CSS Combinators Selector Applications and Example Codes

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CSS Combinators

It means that the combination of two selectors with the help of some operators or symbols like greater than (>), plus (+), tilde (~).

Below table has the descriptions of these combinators.

Some Block Level Elements in HTML

Combinators Symbol Description
Selector List Comma(,) You can specify multiple selectors for the design specification and these are separated by comma(,).
Descendant Combinator Space( ) In this combinator, you can select on the basis of hierarchy and this hierarchy is specified as a sequence of the selector.
Child Combinator Greater Than(>) In this combinator, you can select on the basis of hierarchy and this hierarchy is specified as a sequence of the selector but the hierarchy is strickly followed.
Adjacent Sibling Combinator Plus(+) In this combinator, you can select on the basis of hierarchy but the design specification is only applied to the just next child of a defined tag.
General Sibling Combinator Tilde(~) In this combinator, you can select on the basis of hierarchy but the design specification applies to all siblings of the same parent.

Selector List

If you want to apply same design specification to the multiple selectors then in that case you can specify multiple selectors separated by comma(,).

Example 1 – List Combinator Example

<!DOCTYPE html>
<html>
	<head>
		<style>
			h1, h2, h3
			{
				color: white;
				background-color: mediumaquamarine;
				padding-left: 10px;
				
			}		
		</style>
	</head>
	
	<body>
		<div>
			<h1>Technology</h1>
			<h2>Technical</h2>
			<h3>Informative</h3>
		</div>
	</body>
</html>

In the above examples, we used h1, h2, and h3 tags. All these tags have the same design specification through the used of List Selector.

Selector List
Fig.1 – Selector List

CSS Descendant Combinator Example

If you want to select an element which is a child of a particular parent element then you can use descendant combinator to select that child element based on the selector hierarchy.

Example 2 – Descendant Combinator Example

<!DOCTYPE html>
<html>
	<head>
		<style>
			div h2
			{
				color: white;
				background-color: brown;
				padding-left: 10px;
				
			}		
		</style>
	</head>
	
	<body>
		<div>
			<h2>Technical</h2>
		</div>
		<h2>Information Technology</h2>
	</body>
</html>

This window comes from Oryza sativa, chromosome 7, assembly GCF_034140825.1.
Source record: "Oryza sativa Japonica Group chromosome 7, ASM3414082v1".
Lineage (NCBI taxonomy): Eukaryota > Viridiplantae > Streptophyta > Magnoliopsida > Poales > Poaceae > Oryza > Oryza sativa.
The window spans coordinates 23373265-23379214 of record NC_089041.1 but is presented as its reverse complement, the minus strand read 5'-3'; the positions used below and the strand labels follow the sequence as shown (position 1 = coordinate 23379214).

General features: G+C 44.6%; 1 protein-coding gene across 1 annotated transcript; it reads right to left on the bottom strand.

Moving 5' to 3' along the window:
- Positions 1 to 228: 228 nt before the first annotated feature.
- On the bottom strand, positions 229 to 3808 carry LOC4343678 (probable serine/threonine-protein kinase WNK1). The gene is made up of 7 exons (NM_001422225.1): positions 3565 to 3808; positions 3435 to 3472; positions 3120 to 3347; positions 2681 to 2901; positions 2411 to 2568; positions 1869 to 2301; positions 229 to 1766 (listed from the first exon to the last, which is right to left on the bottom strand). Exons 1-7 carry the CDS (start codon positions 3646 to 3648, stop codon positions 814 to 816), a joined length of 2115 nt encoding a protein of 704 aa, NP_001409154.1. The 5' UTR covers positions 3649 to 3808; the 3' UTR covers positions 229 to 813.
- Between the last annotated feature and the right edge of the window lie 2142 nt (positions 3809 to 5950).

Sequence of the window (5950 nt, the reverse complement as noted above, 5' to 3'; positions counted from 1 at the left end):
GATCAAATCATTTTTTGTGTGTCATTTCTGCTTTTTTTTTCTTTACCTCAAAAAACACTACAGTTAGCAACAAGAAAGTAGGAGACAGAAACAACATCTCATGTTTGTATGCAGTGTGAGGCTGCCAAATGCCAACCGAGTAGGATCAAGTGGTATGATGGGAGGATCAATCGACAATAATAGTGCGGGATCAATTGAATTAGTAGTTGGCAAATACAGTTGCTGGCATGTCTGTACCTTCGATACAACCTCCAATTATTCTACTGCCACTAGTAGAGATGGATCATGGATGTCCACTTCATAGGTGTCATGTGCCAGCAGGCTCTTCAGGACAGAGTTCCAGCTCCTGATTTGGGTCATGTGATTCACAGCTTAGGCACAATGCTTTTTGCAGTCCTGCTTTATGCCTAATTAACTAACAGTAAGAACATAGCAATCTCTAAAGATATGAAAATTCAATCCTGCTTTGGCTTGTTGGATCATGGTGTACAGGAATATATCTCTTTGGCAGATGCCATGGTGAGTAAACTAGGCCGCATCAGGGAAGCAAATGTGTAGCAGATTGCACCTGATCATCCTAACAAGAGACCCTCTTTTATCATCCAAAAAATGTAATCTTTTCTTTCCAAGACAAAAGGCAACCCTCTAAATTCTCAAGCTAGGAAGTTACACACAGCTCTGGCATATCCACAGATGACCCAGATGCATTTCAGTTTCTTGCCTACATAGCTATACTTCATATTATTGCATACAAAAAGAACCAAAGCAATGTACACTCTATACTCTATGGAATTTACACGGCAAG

In the above examples, we used a h2 tag and div tag. This h2 tag is inside a div tag and also a sibling of the div tag.

CSS Descendant Combinator Example
Fig.2 – Descendant Selector

Child Combinator Example

If you want to select an element which is a child of a particular parent element and the hierarchy followed strictly then you can use child combinator to select that child element based on the selector hierarchy. This is represented by the greater than(>) symbol.

Example 3 – Child Combinator Example

<!DOCTYPE html>
<html>
	<head>
		<style>
			div > h2
			{
				color: white;
				background-color: red;
				padding-left: 10px;
				
			}		
		</style>
	</head>
	
	<body>
		<div>
			<h2>Technical</h2>
		</div>
		<h2>Information Technology</h2>
	</body>
</html>

In the above examples, we used an h2 tag and div tag. This h2 tag is inside a div tag and also a sibling of the div tag. The design specification is only applied to h2 tag which is inside div tag.

Child Combinator
Fig.3 – Child Combinator

Adjacent Sibling Combinator Example

If you want to select an element which is a just child of a particular parent element then you have to use Adjacent Sibling Combinator to select that child element based on the selector hierarchy. This is represented by the plus(+) symbol.

Example 4 – Adjacent Sibling Combinator Example

<!DOCTYPE html>
<html>
	<head>
		<style>
			div + p
			{
				color: white;
				background-color: orange;
				padding-left: 10px;
				
			}		
		</style>
	</head>
	
	<body>
		<div>
			<p>Lorem ipsum dolor sit amet, consectetur adipiscing elit, sed dore.</p>
		</div>
		<p>Lorem ipsum dolor sit amet, consectetur adipiscing elit, sed dore.</p>
		<p>Lorem ipsum dolor sit amet, consectetur adipiscing elit, sed dore.</p>
		<p>Lorem ipsum dolor sit amet, consectetur adipiscing elit, sed dore.</p>
	</body>
</html>

In the above examples, we used p tags and div tag. This p tag is inside a div tag and also a sibling of the div tag. The design specification is only applied to the second number p tag because it is a just sibling of a div tag.

Next Sibling Combinator
Fig.4 – Next Sibling Combinator

General Sibling Combinator Example

If you want to select all element which are the sibling of a particular parent element then you have to use General Sibling Combinator to select that all sibling elements based on the selector hierarchy. This is represented by the tilde(~) symbol.

Example 5 – General Sibling Combinator Example

<!DOCTYPE html>
<html>
	<head>
		<style>
			div ~ p
			{
				color: white;
				background-color: mediumpurple;
				padding-left: 10px;
			}		
		</style>
	</head>
	
	<body>
		<div>
			<p>Lorem ipsum dolor sit amet, consectetur adipiscing elit, sed dore.</p>
		</div>
		<p>Lorem ipsum domet, cotetur adip aaiscing elit.</p>
		<p>Lorem ipsum dolor sit amet, consec tetur aiscing elit, sedore.</p>
		<p>Lorem ipsum dol oramet, conpiscing elit, sed dore.</p>
	</body>
</html>

In the above examples, we used p tags and div tag. This p tag is inside a div tag and also a sibling of the div tag. The design specification is to all p elements accept div inside p element.

General Sibling Combinator
Fig.5 – General Sibling Combinator
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